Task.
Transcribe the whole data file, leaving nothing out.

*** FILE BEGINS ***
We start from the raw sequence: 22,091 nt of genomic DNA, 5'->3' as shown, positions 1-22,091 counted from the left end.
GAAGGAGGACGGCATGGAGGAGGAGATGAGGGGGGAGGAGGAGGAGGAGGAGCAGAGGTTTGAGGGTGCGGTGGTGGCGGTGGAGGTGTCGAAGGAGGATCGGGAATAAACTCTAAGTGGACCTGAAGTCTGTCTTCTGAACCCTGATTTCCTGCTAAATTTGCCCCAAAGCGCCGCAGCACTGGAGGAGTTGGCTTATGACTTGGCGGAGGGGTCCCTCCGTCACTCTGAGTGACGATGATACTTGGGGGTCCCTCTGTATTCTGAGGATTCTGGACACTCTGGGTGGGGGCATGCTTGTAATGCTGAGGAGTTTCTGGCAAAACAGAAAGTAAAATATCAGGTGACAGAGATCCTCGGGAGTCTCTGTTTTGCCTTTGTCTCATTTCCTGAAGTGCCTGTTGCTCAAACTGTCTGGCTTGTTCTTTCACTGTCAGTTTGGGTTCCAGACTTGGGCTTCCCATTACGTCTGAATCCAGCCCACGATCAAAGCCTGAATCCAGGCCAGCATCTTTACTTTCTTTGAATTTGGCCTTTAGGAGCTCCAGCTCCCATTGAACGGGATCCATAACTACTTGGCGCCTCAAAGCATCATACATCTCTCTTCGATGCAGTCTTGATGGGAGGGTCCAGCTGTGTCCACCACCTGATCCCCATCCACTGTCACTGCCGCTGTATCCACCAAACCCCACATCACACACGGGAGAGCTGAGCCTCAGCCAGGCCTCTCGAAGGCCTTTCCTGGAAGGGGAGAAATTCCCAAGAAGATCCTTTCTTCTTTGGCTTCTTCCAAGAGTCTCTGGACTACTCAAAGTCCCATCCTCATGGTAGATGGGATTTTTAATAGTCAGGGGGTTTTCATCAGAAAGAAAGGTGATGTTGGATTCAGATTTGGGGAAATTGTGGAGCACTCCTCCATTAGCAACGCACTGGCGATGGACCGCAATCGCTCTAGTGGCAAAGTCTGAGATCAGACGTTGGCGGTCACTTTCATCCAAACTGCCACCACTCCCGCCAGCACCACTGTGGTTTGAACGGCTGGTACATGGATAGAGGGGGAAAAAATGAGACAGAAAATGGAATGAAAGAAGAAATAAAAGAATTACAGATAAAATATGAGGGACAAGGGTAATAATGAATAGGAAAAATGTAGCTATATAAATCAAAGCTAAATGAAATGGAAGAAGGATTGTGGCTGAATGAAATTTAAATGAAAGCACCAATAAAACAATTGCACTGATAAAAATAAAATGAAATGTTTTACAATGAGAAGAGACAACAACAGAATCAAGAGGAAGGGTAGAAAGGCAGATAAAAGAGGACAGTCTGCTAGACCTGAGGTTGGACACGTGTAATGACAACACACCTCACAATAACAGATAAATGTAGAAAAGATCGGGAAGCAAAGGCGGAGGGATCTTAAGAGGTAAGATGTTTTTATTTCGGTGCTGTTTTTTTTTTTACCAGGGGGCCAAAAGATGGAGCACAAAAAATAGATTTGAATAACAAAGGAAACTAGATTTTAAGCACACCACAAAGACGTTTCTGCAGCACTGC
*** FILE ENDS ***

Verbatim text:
We start from the raw sequence: 22,091 nt of genomic DNA, 5'->3' as shown, positions 1-22,091 counted from the left end.
GAAGGAGGACGGCATGGAGGAGGAGATGAGGGGGGAGGAGGAGGAGGAGGAGCAGAGGTTTGAGGGTGCGGTGGTGGCGGTGGAGGTGTCGAAGGAGGATCGGGAATAAACTCTAAGTGGACCTGAAGTCTGTCTTCTGAACCCTGATTTCCTGCTAAATTTGCCCCAAAGCGCCGCAGCACTGGAGGAGTTGGCTTATGACTTGGCGGAGGGGTCCCTCCGTCACTCTGAGTGACGATGATACTTGGGGGTCCCTCTGTATTCTGAGGATTCTGGACACTCTGGGTGGGGGCATGCTTGTAATGCTGAGGAGTTTCTGGCAAAACAGAAAGTAAAATATCAGGTGACAGAGATCCTCGGGAGTCTCTGTTTTGCCTTTGTCTCATTTCCTGAAGTGCCTGTTGCTCAAACTGTCTGGCTTGTTCTTTCACTGTCAGTTTGGGTTCCAGACTTGGGCTTCCCATTACGTCTGAATCCAGCCCACGATCAAAGCCTGAATCCAGGCCAGCATCTTTACTTTCTTTGAATTTGGCCTTTAGGAGCTCCAGCTCCCATTGAACGGGATCCATAACTACTTGGCGCCTCAAAGCATCATACATCTCTCTTCGATGCAGTCTTGATGGGAGGGTCCAGCTGTGTCCACCACCTGATCCCCATCCACTGTCACTGCCGCTGTATCCACCAAACCCCACATCACACACGGGAGAGCTGAGCCTCAGCCAGGCCTCTCGAAGGCCTTTCCTGGAAGGGGAGAAATTCCCAAGAAGATCCTTTCTTCTTTGGCTTCTTCCAAGAGTCTCTGGACTACTCAAAGTCCCATCCTCATGGTAGATGGGATTTTTAATAGTCAGGGGGTTTTCATCAGAAAGAAAGGTGATGTTGGATTCAGATTTGGGGAAATTGTGGAGCACTCCTCCATTAGCAACGCACTGGCGATGGACCGCAATCGCTCTAGTGGCAAAGTCTGAGATCAGACGTTGGCGGTCACTTTCATCCAAACTGCCACCACTCCCGCCAGCACCACTGTGGTTTGAACGGCTGGTACATGGATAGAGGGGGAAAAAATGAGACAGAAAATGGAATGAAAGAAGAAATAAAAGAATTACAGATAAAATATGAGGGACAAGGGTAATAATGAATAGGAAAAATGTAGCTATATAAATCAAAGCTAAATGAAATGGAAGAAGGATTGTGGCTGAATGAAATTTAAATGAAAGCACCAATAAAACAATTGCACTGATAAAAATAAAATGAAATGTTTTACAATGAGAAGAGACAACAACAGAATCAAGAGGAAGGGTAGAAAGGCAGATAAAAGAGGACAGTCTGCTAGACCTGAGGTTGGACACGTGTAATGACAACACACCTCACAATAACAGATAAATGTAGAAAAGATCGGGAAGCAAAGGCGGAGGGATCTTAAGAGGTAAGATGTTTTTATTTCGGTGCTGTTTTTTTTTTTACCAGGGGGCCAAAAGATGGAGCACAAAAAATAGATTTGAATAACAAAGGAAACTAGATTTTAAGCACACCACAAAGACGTTTCTGCAGCACTGC